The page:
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August 5, 1944


JAMA. 1944;125(14):974. doi:10.1001/jama.1944.02850320032010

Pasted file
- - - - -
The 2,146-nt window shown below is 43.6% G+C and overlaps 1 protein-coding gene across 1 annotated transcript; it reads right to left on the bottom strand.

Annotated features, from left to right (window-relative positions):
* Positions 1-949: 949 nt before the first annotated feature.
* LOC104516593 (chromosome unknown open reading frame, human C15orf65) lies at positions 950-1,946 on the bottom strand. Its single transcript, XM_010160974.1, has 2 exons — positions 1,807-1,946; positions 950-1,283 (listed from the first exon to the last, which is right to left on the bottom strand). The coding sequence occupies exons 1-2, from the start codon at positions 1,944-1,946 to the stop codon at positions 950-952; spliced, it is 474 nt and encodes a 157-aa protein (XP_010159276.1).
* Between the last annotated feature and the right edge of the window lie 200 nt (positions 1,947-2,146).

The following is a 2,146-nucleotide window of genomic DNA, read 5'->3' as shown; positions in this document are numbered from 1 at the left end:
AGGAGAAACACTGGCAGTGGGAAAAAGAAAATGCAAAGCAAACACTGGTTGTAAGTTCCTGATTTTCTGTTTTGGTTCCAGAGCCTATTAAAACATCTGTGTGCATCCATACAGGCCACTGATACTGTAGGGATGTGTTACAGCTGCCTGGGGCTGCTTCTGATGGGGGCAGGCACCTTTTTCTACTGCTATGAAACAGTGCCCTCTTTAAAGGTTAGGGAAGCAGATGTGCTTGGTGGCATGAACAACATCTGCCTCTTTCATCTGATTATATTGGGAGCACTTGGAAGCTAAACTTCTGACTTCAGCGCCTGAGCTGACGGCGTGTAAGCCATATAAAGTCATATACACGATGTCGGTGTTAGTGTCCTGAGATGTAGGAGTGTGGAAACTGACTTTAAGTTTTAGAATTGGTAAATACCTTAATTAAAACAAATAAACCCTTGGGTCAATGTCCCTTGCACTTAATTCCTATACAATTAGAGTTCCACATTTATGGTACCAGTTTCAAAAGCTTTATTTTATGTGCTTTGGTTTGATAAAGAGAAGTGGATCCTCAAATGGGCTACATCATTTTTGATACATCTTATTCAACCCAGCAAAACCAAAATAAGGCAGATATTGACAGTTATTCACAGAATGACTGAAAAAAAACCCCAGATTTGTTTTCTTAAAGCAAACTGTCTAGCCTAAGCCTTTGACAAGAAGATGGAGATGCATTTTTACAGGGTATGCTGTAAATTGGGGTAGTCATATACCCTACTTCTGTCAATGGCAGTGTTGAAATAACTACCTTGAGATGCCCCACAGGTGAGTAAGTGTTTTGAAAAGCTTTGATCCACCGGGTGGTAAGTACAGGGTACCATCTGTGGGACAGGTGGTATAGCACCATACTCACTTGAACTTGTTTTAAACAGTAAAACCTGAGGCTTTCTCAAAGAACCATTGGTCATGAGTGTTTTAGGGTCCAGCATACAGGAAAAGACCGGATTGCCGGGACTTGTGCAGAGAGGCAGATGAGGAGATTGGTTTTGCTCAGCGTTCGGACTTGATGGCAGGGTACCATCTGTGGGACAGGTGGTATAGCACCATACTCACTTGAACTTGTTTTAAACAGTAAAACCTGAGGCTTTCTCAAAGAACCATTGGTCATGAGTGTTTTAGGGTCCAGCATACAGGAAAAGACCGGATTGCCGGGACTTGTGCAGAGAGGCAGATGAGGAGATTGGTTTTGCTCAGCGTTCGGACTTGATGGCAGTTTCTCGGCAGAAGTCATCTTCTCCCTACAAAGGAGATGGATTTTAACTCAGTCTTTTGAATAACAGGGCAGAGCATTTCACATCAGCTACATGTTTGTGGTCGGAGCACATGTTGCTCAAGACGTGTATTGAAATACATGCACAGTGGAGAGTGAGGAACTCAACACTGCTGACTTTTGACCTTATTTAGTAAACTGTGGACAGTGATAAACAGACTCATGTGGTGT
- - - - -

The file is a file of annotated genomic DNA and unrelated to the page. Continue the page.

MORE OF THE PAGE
Not long after the demonstration, on the basis of chemical analysis, that some proteins fail to provide certain amino acids, nutritional studies with experimental animals established that growth, maintenance and physiologic well being cannot be attained unless certain amino acids are available to the animal. Indeed, the work of Hopkins and of Osborne and Mendel in this connection served to turn attention from the importance of the quantity of protein in the diet to a consideration of the biologic significance of the quality of the food proteins as regards their amino acid content. The brilliant work of Rose and his callaborators at the University of Illinois has served not only to expand the number of amino acids recognized as indispensable for adequate nutrition but also to clarify the general concept of the nutritional significance of amino acids. At present it is generally accepted that there are ten amino acids essential

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